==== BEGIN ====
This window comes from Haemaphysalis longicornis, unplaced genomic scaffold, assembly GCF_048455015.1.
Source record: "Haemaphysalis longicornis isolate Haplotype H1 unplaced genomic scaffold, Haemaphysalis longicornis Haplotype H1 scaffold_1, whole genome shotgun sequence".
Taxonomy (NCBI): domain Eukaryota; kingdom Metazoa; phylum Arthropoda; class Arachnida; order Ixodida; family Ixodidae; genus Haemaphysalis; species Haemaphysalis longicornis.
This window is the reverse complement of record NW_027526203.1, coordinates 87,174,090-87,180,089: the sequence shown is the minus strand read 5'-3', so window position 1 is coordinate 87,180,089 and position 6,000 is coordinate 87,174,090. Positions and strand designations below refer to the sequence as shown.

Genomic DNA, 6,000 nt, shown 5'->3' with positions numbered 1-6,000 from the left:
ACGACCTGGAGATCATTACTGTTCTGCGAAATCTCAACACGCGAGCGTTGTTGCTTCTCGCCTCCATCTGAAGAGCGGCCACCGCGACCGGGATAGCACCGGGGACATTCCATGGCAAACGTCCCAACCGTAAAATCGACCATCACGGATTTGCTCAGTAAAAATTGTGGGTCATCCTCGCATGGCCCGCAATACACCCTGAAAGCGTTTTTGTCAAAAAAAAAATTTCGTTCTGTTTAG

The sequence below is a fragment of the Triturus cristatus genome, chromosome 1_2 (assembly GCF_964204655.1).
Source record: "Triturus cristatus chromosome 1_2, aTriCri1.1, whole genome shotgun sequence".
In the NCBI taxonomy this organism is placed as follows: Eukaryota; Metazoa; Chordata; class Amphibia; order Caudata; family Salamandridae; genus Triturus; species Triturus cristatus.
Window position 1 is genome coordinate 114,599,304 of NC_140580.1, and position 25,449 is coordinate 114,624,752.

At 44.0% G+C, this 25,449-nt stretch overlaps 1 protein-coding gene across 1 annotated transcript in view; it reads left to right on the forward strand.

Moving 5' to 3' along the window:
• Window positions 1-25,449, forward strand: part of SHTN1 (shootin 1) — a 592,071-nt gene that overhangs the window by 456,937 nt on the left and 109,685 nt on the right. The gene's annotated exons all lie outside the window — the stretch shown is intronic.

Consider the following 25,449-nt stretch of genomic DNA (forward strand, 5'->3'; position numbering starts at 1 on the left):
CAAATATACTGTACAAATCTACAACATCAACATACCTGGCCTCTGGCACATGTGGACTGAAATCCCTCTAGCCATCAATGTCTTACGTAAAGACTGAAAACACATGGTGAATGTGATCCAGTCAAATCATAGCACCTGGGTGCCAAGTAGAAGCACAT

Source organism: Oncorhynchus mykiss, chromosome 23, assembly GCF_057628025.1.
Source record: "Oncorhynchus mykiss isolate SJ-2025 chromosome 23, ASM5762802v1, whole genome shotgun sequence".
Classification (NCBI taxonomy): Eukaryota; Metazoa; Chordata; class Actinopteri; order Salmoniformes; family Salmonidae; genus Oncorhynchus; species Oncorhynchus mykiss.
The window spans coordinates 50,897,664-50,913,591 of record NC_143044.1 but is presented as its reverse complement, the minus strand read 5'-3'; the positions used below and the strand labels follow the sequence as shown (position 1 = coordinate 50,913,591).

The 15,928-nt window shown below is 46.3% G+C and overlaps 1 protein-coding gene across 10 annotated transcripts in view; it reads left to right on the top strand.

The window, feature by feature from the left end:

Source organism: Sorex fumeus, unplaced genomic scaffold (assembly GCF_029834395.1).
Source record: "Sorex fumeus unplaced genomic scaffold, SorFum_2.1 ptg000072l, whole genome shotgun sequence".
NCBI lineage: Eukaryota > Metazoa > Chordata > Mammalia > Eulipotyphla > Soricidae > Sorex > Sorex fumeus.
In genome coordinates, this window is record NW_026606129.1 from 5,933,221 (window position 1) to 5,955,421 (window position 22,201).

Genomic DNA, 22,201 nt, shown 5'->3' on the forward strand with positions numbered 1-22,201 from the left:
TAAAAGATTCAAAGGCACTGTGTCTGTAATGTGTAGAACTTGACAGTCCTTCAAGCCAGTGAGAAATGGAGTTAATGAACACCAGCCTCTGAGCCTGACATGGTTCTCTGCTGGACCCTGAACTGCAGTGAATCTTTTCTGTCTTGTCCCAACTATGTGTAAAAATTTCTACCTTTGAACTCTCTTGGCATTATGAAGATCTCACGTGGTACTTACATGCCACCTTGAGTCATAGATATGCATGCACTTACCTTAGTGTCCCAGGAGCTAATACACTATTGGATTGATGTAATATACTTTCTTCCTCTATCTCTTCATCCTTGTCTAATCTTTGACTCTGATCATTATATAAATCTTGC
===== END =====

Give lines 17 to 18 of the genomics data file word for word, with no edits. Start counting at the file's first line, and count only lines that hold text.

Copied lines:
Source record: "Oncorhynchus mykiss isolate SJ-2025 chromosome 23, ASM5762802v1, whole genome shotgun sequence".
Classification (NCBI taxonomy): Eukaryota; Metazoa; Chordata; class Actinopteri; order Salmoniformes; family Salmonidae; genus Oncorhynchus; species Oncorhynchus mykiss.